Director: Pete Travis
★ ★ ★ ☆ ☆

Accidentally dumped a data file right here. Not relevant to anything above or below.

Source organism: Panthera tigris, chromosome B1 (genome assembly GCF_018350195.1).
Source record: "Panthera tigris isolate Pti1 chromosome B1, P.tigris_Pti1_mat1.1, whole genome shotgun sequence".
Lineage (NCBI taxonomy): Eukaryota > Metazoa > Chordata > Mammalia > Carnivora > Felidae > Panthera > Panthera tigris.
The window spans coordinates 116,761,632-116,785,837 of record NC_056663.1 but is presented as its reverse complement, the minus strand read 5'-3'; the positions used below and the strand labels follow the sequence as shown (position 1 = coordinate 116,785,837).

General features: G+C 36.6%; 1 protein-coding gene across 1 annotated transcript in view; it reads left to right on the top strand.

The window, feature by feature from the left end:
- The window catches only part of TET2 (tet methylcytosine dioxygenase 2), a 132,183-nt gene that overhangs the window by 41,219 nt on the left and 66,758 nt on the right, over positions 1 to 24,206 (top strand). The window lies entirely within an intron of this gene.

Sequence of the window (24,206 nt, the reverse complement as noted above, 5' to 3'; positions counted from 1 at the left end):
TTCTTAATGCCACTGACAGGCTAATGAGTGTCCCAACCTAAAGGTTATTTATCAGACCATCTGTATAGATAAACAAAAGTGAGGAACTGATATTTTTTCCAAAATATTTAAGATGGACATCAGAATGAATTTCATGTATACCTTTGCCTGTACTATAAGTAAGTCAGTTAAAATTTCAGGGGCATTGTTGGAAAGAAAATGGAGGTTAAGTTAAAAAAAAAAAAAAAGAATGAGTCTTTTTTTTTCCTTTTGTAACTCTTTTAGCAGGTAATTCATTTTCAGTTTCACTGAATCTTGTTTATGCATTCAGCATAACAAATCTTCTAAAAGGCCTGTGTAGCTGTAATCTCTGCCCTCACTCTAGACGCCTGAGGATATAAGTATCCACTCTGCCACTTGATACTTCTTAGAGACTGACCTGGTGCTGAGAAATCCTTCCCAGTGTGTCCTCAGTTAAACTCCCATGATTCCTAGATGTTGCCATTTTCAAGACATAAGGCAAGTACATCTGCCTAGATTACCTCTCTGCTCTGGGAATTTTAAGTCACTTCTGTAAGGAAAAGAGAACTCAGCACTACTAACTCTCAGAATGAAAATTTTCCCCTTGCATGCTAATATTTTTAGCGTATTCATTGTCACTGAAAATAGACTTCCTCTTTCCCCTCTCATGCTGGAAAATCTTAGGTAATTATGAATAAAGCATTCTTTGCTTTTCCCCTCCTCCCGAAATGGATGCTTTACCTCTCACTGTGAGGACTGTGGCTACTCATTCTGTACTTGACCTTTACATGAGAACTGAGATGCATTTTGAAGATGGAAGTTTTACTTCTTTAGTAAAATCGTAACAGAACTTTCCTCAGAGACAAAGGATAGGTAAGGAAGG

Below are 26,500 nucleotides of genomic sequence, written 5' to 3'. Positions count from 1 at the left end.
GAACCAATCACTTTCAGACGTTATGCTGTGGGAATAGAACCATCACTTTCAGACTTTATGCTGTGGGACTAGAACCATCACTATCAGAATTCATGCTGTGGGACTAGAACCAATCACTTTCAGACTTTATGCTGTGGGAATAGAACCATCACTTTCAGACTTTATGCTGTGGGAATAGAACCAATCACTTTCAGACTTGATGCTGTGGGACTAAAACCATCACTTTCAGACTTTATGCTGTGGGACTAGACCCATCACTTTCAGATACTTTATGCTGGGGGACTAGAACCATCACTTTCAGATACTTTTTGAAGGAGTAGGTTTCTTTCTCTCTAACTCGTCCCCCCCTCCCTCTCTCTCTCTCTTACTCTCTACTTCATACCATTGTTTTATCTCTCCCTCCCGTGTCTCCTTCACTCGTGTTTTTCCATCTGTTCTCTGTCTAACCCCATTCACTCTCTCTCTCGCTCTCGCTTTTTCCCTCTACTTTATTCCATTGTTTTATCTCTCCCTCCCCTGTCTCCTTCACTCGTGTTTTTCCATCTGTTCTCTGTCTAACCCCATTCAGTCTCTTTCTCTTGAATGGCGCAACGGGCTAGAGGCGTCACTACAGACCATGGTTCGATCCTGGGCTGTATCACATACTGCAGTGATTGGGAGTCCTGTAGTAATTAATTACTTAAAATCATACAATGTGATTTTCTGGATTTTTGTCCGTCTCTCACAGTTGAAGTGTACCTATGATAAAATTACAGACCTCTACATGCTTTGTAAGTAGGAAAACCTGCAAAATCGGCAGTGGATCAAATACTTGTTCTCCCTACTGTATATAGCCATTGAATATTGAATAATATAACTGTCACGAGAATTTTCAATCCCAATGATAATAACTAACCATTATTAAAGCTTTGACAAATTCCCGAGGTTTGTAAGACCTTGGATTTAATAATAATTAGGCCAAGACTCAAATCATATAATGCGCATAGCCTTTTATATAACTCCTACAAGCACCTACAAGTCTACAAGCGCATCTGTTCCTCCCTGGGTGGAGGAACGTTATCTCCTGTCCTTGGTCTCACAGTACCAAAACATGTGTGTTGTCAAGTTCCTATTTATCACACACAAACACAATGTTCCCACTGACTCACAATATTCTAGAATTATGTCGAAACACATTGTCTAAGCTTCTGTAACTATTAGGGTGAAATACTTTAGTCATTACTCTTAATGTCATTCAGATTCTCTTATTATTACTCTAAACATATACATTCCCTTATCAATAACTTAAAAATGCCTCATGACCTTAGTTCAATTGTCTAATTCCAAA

As is often the case with futuristic thrillers, America is a wasteland, with 800 million people living in the walled off Mega-City One. Only the Judges, who are in fact judge, jury and executioner rolled into one neat package, keep any sense of order. The most feared of these would appear to be Dredd (Karl Urban, never unmasked), although any introduction or backstory is dispensed with, and we should just take it as read that he’s the baddest of the bad-asses. But they're losing control of the city, and on the same day Dredd takes on rookie Judge Anderson (Olivia Thirlby), who happens to be psychic, a talent that comes in handy during their day, they find themselves trapped in a 200-floor tower block controlled by vicious gang leader Ma-Ma (Lena Headey). With the building locked down and Ma-Ma telling the residents she wants the Judges dead, the film takes on the mantle of The Raid from a few months ago, as Dredd and Anderson make their way up through the levels, eviscerating goons at every turn. Amid the slaughter, it’s smart enough to pause for a moment to consider the moralities and consequences of a system that endorses this savage avenger, this Dirty Harry in a Robocop mask, before barrelling ahead anyway with the massacre. As an action blast it ticks most boxes; justice is swift, merciless and bloody, and the impact of this is often troublingly satisfying. It looks absolutely glorious, and Ma-Ma has unleashed a new drug called Slo-mo, the effects of which give rise to a few visually stunning, super stylised slow motion sequences, as blood and bits fly everywhere. But it’s single-minded to a degree that can occasionally become repetitive and tedious, and though there’s enough style and zip to banish memories of the widely derided Stallone version from 1995, it’s just a shame The Raid has already set the bar so high for this sort of thing.